Drug to Prevent First Heart Attack, Stroke Clears FDA Hurdle
WebMD News Archive
May 1, 2000 (Washington) -- On Monday, an FDA advisory committee cleared the way for thousands of people at high risk of suffering a heart attack or stroke for the first time to take a drug that may help them beat the odds after experiencing such an event.
The drug, Altace, already is on pharmacy shelves, currently being used for the treatment of high blood pressure, heart failure, and to prevent repeat heart attacks in people who already have suffered one.
This important step was taken after the release of a study earlier this year, which found that Altace reduced the number of heart attacks, strokes, and deaths from heart disease by 25%. The study, which was paid for by the makers of the drug, was performed to look at the benefits of Altace or vitamin E in preventing heart attacks and strokes in people at high risk of suffering such events. It included more than 9,500 people over the age of 55. The study found no benefit of vitamin E.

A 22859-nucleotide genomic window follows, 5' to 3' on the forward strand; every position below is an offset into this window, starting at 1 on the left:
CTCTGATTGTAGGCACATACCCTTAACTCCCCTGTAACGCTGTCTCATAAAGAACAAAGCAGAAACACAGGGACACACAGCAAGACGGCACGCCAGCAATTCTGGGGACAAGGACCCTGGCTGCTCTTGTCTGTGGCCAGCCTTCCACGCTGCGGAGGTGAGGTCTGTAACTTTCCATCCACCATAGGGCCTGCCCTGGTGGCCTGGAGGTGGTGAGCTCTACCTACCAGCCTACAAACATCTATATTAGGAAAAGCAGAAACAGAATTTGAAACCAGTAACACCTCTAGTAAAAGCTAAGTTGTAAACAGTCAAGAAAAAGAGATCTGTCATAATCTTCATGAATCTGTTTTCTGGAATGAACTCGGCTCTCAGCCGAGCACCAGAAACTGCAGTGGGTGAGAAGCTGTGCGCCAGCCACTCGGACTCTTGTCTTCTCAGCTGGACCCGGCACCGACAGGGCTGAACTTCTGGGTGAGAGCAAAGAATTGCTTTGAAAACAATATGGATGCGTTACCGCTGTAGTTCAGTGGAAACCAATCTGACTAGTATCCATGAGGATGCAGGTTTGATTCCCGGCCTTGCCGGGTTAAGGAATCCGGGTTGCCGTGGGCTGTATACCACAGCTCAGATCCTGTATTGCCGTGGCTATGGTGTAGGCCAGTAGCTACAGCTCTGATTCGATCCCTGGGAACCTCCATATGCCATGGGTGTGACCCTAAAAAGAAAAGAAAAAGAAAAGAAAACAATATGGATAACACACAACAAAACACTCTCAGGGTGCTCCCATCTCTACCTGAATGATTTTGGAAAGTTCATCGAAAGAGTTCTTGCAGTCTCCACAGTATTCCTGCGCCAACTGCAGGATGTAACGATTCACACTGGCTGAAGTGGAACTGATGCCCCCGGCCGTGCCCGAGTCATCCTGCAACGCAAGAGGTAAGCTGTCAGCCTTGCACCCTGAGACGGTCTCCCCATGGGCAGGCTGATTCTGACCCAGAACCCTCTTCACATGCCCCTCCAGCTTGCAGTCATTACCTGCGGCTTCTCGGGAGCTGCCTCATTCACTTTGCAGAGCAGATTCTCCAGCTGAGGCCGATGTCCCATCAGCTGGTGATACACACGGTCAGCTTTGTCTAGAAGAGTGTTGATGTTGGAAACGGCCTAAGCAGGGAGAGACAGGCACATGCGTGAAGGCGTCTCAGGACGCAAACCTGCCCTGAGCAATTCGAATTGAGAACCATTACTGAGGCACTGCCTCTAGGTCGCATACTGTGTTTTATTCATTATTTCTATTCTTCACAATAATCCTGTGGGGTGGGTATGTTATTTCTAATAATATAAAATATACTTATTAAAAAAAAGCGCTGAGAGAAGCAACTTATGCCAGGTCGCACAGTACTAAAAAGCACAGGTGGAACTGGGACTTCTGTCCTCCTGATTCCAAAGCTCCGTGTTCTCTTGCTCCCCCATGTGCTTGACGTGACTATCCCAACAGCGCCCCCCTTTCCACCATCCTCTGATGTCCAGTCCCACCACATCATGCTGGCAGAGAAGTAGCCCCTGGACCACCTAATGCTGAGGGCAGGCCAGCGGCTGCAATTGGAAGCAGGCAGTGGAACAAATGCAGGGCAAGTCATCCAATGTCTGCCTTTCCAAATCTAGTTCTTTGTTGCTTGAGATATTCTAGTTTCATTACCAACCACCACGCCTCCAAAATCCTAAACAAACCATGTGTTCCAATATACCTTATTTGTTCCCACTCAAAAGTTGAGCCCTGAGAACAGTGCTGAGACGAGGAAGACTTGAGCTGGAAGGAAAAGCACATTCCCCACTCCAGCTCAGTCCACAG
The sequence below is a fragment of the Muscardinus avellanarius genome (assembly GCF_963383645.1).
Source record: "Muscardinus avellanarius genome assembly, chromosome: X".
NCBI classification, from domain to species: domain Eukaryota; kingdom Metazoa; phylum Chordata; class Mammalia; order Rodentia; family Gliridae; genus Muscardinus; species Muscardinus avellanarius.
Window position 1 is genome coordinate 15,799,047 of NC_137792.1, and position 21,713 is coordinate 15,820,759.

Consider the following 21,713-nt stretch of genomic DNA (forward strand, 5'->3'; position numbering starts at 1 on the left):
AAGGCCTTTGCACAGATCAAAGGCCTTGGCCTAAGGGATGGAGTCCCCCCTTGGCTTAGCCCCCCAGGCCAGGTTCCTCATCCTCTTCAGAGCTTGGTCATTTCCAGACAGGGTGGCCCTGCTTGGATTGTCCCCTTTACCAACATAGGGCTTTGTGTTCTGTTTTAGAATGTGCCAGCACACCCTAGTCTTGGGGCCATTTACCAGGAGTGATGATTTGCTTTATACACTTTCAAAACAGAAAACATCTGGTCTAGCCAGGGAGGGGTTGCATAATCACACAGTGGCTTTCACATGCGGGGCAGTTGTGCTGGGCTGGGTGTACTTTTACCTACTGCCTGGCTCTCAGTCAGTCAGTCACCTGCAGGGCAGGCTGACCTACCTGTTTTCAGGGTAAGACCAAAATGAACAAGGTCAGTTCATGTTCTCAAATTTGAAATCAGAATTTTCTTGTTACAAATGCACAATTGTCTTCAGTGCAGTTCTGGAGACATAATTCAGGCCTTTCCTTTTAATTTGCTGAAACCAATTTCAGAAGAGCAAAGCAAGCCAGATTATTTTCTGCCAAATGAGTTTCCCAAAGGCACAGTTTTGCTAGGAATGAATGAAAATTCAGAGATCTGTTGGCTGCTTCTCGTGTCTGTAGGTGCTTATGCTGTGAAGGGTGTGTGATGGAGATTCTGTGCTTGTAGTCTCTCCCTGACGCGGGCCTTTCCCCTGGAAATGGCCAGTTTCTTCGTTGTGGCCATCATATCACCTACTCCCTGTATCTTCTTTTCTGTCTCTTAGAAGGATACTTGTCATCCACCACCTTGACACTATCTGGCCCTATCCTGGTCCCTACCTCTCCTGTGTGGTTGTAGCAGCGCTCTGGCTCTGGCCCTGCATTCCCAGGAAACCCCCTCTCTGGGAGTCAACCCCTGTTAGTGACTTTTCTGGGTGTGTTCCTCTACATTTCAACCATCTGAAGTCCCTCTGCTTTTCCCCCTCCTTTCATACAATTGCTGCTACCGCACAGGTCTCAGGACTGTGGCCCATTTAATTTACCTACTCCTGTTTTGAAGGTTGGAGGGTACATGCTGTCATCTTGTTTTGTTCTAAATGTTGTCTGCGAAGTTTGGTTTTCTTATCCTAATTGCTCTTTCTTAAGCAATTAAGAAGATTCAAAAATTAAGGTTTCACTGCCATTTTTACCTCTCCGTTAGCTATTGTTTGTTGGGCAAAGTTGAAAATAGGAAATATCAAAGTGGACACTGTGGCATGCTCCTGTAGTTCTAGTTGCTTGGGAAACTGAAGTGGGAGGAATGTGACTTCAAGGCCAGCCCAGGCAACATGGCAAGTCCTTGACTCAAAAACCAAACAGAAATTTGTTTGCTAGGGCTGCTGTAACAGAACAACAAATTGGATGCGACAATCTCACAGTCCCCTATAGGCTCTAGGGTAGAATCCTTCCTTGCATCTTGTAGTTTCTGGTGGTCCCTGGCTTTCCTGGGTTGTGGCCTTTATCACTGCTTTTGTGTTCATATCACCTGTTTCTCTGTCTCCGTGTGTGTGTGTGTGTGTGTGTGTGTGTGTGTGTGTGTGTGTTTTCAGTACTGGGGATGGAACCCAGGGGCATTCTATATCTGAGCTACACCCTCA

"This is an outstanding trial," Robert M. Califf, MD, of Duke UniversityMedical Center in Durham, N.C., told WebMD following the vote.
As a testament to the robust results, the study was halted in March 1999, citing clear evidence that Altace reduced the overall risk of death by about 20%.
But some members of the advisory committee did question the results of the study and whether Altace had positive results for minorities. The question regarding minority populations was more difficult to answer. There were only 141 black participants and 155 Asian participants. It would be a considerable oversight not to mention this deficiency, committee members agreed.
The committee also questioned whether Altace prevented some of the adverse effects of diabetes like the manufacturer had claimed. For example, although the drug slowed kidney disease in diabetics, it clearly did not prevent it.
Safety, however, was not an issue. The most common treatment-related side effect was cough, which caused 7% of the group to withdraw from the trial.